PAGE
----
Investors face a choice about how to treat companies with less than perfect sustainability characteristics – they can exclude them from their portfolio or they can invest in them and aim to change corporate behaviour.
As my first blog post outlined, excluding companies or engaging with them are two of the tools in a sustainable investors’ kit. And these tools will be used by managers across the range of different investment styles outlined in the second post.
The debate about the benefits of exclusion versus engagement debate has raged for many decades and has become more nuanced over time. Pension schemes and asset managers now prefer to keep exclusions for egregious stocks such manufacturers of cluster bombs and tobacco companies.
But for other companies, like oil and gas majors, asset owners’ preference is often to invest in these companies and then engage with them to change their behaviour.
While some think funding fossil fuels should be curtailed, many institutional investors think investing in these companies and then engaging with them is a more effective way to achieve net zero.
By working together through Climate Action 100+, pension schemes and asset managers were able to persuade BP to adopt net zero targets by 2050.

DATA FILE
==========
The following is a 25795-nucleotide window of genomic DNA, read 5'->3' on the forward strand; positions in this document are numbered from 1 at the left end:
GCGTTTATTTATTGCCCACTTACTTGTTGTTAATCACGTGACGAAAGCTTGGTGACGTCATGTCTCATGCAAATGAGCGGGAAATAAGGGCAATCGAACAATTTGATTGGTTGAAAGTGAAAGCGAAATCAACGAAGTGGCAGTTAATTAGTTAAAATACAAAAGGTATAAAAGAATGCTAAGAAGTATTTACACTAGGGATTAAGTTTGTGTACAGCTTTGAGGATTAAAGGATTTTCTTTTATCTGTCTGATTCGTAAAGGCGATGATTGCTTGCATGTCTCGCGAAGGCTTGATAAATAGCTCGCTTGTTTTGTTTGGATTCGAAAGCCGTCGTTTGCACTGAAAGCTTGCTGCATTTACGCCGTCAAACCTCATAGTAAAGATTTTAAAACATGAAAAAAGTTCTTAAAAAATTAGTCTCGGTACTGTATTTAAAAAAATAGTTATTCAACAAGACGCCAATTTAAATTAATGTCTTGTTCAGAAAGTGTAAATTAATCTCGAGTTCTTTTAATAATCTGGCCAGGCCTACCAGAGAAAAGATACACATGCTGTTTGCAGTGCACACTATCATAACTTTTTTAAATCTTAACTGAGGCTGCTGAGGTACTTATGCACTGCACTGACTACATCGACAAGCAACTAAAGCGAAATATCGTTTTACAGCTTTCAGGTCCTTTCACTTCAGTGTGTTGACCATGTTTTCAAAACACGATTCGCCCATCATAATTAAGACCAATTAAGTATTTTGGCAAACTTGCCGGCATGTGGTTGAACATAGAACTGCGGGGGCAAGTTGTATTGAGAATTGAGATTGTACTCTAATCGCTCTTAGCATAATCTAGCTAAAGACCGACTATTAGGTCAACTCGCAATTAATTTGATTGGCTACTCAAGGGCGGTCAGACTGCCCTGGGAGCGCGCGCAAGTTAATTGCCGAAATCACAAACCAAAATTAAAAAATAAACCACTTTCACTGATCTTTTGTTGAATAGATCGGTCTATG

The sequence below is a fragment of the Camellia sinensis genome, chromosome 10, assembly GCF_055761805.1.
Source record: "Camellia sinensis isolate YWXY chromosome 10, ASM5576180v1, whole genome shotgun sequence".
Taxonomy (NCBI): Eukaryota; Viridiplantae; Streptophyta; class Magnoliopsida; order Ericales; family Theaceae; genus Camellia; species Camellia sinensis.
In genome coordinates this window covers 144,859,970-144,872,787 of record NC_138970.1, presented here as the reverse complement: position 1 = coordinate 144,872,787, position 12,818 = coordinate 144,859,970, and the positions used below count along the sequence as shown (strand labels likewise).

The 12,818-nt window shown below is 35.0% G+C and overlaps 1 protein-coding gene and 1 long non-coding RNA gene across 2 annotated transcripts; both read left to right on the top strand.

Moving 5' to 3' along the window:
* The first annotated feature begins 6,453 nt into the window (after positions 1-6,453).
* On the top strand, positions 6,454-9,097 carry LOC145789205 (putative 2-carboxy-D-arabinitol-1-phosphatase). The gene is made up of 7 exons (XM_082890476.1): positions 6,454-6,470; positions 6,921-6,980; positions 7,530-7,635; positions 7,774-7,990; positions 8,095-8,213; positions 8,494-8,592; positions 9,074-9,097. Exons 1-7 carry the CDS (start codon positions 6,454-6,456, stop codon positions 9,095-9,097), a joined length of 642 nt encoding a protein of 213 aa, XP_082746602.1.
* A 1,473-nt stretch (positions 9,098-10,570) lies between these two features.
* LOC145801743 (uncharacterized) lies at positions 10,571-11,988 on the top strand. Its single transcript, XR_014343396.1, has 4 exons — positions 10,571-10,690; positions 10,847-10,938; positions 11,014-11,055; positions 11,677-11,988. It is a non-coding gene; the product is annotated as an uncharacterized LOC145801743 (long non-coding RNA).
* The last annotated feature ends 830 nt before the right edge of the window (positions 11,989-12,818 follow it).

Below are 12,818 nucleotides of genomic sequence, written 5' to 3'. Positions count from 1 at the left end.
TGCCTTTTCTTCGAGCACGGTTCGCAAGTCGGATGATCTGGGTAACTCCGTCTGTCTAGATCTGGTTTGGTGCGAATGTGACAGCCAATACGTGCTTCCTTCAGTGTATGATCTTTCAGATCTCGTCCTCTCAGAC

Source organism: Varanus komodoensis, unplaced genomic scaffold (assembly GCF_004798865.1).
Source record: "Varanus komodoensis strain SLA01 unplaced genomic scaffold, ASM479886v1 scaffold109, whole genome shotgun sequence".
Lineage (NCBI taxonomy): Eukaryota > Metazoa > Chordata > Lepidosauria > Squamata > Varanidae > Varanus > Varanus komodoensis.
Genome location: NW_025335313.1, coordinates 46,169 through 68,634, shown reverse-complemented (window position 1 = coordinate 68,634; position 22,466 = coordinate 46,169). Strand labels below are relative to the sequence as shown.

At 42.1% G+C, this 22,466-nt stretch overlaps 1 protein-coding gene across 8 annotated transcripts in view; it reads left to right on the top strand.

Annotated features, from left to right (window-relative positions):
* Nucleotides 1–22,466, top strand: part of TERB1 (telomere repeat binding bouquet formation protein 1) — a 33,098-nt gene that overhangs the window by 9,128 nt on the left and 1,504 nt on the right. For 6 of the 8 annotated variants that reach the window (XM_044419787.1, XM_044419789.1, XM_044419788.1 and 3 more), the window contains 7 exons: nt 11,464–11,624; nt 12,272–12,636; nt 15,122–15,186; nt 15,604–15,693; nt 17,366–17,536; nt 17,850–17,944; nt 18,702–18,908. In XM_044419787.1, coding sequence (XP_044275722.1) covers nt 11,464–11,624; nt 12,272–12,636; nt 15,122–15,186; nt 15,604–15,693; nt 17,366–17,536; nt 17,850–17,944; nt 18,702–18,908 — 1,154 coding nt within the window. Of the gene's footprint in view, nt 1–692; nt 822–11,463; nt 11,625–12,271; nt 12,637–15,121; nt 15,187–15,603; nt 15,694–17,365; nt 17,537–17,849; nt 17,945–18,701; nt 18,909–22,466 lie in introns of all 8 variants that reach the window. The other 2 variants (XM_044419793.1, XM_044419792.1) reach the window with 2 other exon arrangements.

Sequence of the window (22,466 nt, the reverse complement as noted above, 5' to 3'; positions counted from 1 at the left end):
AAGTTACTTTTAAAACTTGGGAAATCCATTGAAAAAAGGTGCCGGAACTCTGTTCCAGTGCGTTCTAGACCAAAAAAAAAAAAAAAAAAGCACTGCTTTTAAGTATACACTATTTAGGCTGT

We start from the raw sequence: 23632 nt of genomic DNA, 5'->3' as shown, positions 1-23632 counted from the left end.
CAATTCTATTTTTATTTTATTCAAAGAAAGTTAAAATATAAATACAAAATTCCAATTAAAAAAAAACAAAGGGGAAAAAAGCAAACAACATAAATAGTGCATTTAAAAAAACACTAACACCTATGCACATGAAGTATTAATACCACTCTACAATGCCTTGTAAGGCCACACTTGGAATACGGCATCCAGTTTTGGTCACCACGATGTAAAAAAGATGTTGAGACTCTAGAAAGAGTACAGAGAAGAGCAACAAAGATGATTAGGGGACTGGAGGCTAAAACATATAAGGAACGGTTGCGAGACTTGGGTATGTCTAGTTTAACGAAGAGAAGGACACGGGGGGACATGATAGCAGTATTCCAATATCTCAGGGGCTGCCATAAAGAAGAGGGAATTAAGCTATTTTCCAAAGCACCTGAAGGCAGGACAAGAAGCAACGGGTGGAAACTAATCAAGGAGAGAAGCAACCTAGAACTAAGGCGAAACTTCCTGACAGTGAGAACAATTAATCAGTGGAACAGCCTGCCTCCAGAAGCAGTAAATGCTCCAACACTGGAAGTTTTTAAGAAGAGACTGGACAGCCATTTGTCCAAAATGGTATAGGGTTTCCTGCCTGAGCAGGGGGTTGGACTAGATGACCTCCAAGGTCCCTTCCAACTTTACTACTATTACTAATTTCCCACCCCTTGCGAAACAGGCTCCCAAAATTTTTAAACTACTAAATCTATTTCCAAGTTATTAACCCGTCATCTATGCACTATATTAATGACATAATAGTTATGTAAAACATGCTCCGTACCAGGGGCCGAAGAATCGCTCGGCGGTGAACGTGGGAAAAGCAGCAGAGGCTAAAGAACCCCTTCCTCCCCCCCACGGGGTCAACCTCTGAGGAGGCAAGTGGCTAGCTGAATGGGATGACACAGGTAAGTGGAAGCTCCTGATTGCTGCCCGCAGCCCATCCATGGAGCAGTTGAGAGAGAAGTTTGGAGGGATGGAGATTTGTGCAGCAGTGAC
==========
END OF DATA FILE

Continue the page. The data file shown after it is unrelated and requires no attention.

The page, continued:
This example shows how effective engagement can be. But it’s not always this successful. Sometimes it results in an endless conversation between a company and an asset manager which yields few changes in corporate behaviour.
Savvy asset owners and managers are aware of the pitfalls and will do their research to ensure they do not embark on program which will yield few results. They will also monitor and measure to keep an eye on progress and prevent their engagement from becoming a futile exercise.
Skin in the game
But best recipe for success is if investors to work together. That’s because even a large asset manager or pension scheme is likely to own only a small stake of a global company’s overall shareholder equity, making it easier for the executive board to ignore these concerns.
When asset owners and managers work together the combined stakes become too big to ignore. It’s much easier to attract the attention of both corporate boards and the press when investors form a group to campaign for change.
Climate Action 100+ showed investors how effective it can be when they work together and they are now considering other ways to work as a group.
For example, the BT Pension Scheme is looking at ways to work with other investors to review climate change policy of different governments. This should make it easier to exert pressure when investing in sovereign debt.
The ability of investors to change corporate behaviour should become stronger over time. That’s something you need to consider before chiding an investment manager or a pension scheme for not excluding a particular company. If don’t have any skin in the game, how can you make companies change their behaviour?